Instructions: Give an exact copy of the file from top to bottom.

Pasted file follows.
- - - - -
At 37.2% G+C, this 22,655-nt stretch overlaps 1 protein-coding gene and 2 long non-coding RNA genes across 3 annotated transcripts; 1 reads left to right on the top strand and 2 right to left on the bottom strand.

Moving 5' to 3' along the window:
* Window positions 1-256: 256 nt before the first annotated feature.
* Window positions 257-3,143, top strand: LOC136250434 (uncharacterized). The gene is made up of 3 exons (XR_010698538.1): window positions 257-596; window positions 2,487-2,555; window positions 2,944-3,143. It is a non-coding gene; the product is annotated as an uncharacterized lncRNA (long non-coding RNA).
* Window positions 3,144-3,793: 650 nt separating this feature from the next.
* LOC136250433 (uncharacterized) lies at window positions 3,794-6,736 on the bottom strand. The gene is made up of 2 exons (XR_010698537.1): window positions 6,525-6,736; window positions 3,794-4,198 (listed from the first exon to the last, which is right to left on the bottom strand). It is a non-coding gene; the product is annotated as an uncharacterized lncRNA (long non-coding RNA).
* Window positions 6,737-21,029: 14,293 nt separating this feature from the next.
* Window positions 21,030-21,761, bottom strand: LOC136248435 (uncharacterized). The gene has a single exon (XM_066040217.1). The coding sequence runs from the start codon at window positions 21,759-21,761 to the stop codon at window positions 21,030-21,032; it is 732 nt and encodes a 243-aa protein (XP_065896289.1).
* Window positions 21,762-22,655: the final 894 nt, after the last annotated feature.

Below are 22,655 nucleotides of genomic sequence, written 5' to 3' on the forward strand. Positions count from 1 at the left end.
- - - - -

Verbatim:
At 37.2% G+C, this 22,655-nt stretch overlaps 1 protein-coding gene and 2 long non-coding RNA genes across 3 annotated transcripts; 1 reads left to right on the top strand and 2 right to left on the bottom strand.

Moving 5' to 3' along the window:
* Window positions 1-256: 256 nt before the first annotated feature.
* Window positions 257-3,143, top strand: LOC136250434 (uncharacterized). The gene is made up of 3 exons (XR_010698538.1): window positions 257-596; window positions 2,487-2,555; window positions 2,944-3,143. It is a non-coding gene; the product is annotated as an uncharacterized lncRNA (long non-coding RNA).
* Window positions 3,144-3,793: 650 nt separating this feature from the next.
* LOC136250433 (uncharacterized) lies at window positions 3,794-6,736 on the bottom strand. The gene is made up of 2 exons (XR_010698537.1): window positions 6,525-6,736; window positions 3,794-4,198 (listed from the first exon to the last, which is right to left on the bottom strand). It is a non-coding gene; the product is annotated as an uncharacterized lncRNA (long non-coding RNA).
* Window positions 6,737-21,029: 14,293 nt separating this feature from the next.
* Window positions 21,030-21,761, bottom strand: LOC136248435 (uncharacterized). The gene has a single exon (XM_066040217.1). The coding sequence runs from the start codon at window positions 21,759-21,761 to the stop codon at window positions 21,030-21,032; it is 732 nt and encodes a 243-aa protein (XP_065896289.1).
* Window positions 21,762-22,655: the final 894 nt, after the last annotated feature.

Below are 22,655 nucleotides of genomic sequence, written 5' to 3' on the forward strand. Positions count from 1 at the left end.